Parents going organic

Sales surge amid pesticide worries, fears for children

By Associated Press | November 3, 2005

WASHINGTON -- Erin O'Neal has two daughters and a fridge stocked with organic cheese, milk, fruits, and vegetables in her Annapolis, Md., home.
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She is among the increasing number of parents who buy organic to keep kids' diets free of food grown with pesticides, hormones, antibiotics, or genetic engineering. ''The pesticide issue just scares me -- it wigs me out to think about the amount of chemicals that might be going into my kid," said O'Neal, 36.

Sales of organic baby food have jumped nearly 18 percent since last year -- double the overall growth of organic food sales, according to the marketing information company ACNielsen.

As demand has risen, organic food for children has been popping up outside natural food stores. For example, Earth's Best baby food, a mainstay in Whole Foods and Wild Oats markets, just reached a national distribution deal with Toys ''R" Us and Babies ''R" Us. Gerber is selling organic baby food under its Tender Harvest label. Stonyfield Farm's YoBaby yogurt can be found in supermarkets across the nation.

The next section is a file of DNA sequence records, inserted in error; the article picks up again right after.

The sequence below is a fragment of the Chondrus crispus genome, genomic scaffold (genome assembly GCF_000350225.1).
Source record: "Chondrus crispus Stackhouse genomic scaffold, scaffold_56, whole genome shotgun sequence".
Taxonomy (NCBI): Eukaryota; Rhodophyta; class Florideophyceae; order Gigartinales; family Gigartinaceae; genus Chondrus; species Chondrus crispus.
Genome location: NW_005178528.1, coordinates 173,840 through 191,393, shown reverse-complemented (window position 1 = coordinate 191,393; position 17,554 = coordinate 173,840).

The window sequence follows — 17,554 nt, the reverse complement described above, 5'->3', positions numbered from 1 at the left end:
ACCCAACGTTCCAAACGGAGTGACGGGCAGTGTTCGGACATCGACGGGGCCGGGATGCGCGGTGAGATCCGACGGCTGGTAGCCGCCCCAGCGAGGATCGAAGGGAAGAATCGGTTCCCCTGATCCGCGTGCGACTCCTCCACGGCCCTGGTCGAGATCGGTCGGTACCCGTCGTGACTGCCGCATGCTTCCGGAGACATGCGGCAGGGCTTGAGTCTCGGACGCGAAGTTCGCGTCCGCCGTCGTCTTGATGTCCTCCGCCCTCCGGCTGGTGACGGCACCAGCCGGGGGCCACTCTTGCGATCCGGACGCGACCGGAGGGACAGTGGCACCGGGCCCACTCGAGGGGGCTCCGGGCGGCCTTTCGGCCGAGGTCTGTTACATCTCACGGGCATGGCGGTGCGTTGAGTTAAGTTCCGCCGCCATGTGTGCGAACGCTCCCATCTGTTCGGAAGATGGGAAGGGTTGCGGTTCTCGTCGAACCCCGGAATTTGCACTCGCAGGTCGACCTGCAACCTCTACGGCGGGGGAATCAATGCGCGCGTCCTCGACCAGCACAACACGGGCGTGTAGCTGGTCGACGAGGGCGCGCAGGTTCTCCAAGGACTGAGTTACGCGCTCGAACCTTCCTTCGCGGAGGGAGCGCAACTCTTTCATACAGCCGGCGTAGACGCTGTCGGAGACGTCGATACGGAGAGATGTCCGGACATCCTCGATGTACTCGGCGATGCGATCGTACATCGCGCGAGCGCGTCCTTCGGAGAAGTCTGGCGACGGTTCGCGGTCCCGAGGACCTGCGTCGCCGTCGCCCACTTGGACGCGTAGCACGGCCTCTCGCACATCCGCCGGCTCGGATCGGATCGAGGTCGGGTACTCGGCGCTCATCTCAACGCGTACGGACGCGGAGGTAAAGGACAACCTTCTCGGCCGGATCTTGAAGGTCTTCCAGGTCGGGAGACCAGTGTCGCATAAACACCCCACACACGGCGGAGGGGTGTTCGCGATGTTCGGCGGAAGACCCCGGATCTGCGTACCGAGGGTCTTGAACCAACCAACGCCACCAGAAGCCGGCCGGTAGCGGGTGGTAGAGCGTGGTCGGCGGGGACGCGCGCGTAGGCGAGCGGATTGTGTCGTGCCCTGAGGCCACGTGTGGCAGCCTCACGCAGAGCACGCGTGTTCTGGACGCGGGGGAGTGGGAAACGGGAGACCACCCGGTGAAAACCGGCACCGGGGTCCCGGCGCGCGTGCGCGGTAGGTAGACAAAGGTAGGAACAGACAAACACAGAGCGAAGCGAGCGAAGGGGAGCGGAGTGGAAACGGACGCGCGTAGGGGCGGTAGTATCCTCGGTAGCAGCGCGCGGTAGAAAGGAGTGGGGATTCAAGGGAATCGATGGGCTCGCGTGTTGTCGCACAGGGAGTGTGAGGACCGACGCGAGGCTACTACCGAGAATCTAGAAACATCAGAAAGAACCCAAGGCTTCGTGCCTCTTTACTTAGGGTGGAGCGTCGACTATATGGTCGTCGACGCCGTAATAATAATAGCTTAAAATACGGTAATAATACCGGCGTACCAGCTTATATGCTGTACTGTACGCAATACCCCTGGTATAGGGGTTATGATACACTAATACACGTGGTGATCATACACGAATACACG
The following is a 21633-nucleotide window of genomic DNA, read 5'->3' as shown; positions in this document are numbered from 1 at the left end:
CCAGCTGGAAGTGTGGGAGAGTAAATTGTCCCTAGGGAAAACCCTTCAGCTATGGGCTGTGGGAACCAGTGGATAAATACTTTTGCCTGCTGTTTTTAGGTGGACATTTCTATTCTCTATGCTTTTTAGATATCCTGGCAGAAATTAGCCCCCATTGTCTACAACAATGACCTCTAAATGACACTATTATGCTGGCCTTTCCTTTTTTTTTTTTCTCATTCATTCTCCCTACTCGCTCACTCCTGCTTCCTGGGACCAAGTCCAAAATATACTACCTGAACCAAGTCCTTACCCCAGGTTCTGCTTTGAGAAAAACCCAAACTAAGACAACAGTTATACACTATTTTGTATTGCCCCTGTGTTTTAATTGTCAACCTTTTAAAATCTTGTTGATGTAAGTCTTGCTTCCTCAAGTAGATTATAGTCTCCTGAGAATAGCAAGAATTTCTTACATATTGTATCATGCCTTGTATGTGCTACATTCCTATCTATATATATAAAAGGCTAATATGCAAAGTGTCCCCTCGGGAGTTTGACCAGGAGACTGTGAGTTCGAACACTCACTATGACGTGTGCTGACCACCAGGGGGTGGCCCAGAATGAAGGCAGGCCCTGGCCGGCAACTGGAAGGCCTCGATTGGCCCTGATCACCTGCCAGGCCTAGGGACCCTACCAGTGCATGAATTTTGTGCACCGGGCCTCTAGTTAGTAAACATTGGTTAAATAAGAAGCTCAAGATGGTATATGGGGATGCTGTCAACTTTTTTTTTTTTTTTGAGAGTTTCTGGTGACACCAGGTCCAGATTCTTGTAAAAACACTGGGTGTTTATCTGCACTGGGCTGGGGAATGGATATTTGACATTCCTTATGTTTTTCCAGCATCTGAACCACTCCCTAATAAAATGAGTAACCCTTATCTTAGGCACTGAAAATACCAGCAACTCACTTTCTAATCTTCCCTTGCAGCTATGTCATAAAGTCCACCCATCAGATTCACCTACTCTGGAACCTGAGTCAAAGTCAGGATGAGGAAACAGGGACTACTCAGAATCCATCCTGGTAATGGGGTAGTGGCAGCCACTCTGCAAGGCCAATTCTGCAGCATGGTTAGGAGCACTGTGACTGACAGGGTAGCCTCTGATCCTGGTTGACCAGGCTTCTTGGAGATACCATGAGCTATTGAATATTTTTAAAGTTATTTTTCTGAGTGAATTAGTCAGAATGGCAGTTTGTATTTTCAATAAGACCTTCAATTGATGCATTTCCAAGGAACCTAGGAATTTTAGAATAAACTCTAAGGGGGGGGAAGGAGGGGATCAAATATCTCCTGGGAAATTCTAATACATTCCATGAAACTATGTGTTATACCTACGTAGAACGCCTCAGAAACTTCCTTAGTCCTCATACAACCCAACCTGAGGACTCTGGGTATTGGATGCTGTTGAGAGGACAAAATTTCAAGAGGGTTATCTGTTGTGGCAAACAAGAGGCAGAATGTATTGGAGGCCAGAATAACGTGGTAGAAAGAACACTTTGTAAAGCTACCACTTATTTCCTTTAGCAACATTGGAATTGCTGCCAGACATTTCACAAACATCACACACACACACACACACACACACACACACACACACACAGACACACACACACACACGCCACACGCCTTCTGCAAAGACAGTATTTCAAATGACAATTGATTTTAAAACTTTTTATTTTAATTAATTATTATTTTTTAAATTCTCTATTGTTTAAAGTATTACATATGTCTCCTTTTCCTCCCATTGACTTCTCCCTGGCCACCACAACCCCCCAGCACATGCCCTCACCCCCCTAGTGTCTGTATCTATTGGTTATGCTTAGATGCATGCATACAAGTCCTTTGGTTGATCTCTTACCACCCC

The concern about children is that they are more vulnerable to toxins, said Alan Greene, a California pediatrician. As children grow rapidly, their brains and organs are forming and they eat more for their size than do grown-ups, Greene said. ''Pound for pound, they get higher concentrations of pesticides than adults do."

New government-funded research adds to the concern. A study of children whose diets were changed to organic found their pesticide levels plunged almost immediately. The amount of pesticide detected in the children remained imperceptible until they were switched back to conventional food.

''We didn't expect that to drop in such dramatic fashion," said Emory University's Chensheng Lu, who led the research.
© Copyright 2005 Globe Newspaper Company.

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